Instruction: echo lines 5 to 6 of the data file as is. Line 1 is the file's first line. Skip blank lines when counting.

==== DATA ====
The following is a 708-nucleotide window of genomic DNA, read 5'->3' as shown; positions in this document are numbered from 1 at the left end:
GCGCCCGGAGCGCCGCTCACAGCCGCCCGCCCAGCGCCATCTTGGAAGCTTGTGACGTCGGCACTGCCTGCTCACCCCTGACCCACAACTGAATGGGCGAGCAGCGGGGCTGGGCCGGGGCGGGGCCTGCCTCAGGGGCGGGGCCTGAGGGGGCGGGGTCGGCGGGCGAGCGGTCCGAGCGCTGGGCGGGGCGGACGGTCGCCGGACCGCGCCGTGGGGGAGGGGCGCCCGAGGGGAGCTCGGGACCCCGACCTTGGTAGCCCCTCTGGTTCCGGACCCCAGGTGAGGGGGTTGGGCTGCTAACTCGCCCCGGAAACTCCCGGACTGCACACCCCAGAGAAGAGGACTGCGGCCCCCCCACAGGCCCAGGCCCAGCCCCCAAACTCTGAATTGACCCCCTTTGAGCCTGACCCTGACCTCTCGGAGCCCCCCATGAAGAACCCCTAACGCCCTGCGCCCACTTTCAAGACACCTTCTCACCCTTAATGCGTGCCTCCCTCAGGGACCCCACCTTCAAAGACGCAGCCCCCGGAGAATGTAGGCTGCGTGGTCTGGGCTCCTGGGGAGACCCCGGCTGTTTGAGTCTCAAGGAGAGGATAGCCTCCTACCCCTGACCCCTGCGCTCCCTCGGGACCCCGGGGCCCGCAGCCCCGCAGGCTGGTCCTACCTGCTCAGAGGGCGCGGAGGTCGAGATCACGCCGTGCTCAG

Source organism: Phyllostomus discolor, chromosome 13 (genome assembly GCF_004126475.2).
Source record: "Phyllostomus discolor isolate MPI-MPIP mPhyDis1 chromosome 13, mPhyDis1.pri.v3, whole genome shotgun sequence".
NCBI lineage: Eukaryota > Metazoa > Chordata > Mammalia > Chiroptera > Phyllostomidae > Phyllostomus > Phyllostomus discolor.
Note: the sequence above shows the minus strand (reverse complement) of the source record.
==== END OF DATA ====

NCBI lineage: Eukaryota > Metazoa > Chordata > Mammalia > Chiroptera > Phyllostomidae > Phyllostomus > Phyllostomus discolor.
Note: the sequence above shows the minus strand (reverse complement) of the source record.